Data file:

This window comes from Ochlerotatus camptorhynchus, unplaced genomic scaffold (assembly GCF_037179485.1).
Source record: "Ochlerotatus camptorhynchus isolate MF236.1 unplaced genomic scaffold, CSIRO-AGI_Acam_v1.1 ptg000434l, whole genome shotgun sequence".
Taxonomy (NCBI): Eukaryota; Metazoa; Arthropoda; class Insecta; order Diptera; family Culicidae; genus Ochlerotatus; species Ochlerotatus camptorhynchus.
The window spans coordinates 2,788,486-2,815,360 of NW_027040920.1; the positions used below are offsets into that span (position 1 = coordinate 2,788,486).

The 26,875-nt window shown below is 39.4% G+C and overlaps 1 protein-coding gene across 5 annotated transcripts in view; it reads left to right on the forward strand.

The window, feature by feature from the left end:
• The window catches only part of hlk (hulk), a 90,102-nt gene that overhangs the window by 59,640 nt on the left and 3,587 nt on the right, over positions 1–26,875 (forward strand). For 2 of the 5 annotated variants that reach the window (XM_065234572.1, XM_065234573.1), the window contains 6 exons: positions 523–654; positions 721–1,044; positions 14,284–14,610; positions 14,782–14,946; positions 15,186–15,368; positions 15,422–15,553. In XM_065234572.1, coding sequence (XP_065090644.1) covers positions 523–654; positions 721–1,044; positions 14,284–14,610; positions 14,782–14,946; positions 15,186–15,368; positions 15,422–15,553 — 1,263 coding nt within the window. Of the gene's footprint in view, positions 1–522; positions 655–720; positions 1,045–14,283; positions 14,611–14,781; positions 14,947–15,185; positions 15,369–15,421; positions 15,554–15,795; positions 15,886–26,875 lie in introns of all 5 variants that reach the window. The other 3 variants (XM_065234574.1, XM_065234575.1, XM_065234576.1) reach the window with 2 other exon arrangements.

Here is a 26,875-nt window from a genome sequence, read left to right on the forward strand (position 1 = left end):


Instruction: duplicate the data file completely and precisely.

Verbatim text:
This window comes from Ochlerotatus camptorhynchus, unplaced genomic scaffold (assembly GCF_037179485.1).
Source record: "Ochlerotatus camptorhynchus isolate MF236.1 unplaced genomic scaffold, CSIRO-AGI_Acam_v1.1 ptg000434l, whole genome shotgun sequence".
Taxonomy (NCBI): Eukaryota; Metazoa; Arthropoda; class Insecta; order Diptera; family Culicidae; genus Ochlerotatus; species Ochlerotatus camptorhynchus.
The window spans coordinates 2,788,486-2,815,360 of NW_027040920.1; the positions used below are offsets into that span (position 1 = coordinate 2,788,486).

The 26,875-nt window shown below is 39.4% G+C and overlaps 1 protein-coding gene across 5 annotated transcripts in view; it reads left to right on the forward strand.

The window, feature by feature from the left end:
• The window catches only part of hlk (hulk), a 90,102-nt gene that overhangs the window by 59,640 nt on the left and 3,587 nt on the right, over positions 1–26,875 (forward strand). For 2 of the 5 annotated variants that reach the window (XM_065234572.1, XM_065234573.1), the window contains 6 exons: positions 523–654; positions 721–1,044; positions 14,284–14,610; positions 14,782–14,946; positions 15,186–15,368; positions 15,422–15,553. In XM_065234572.1, coding sequence (XP_065090644.1) covers positions 523–654; positions 721–1,044; positions 14,284–14,610; positions 14,782–14,946; positions 15,186–15,368; positions 15,422–15,553 — 1,263 coding nt within the window. Of the gene's footprint in view, positions 1–522; positions 655–720; positions 1,045–14,283; positions 14,611–14,781; positions 14,947–15,185; positions 15,369–15,421; positions 15,554–15,795; positions 15,886–26,875 lie in introns of all 5 variants that reach the window. The other 3 variants (XM_065234574.1, XM_065234575.1, XM_065234576.1) reach the window with 2 other exon arrangements.

Here is a 26,875-nt window from a genome sequence, read left to right on the forward strand (position 1 = left end):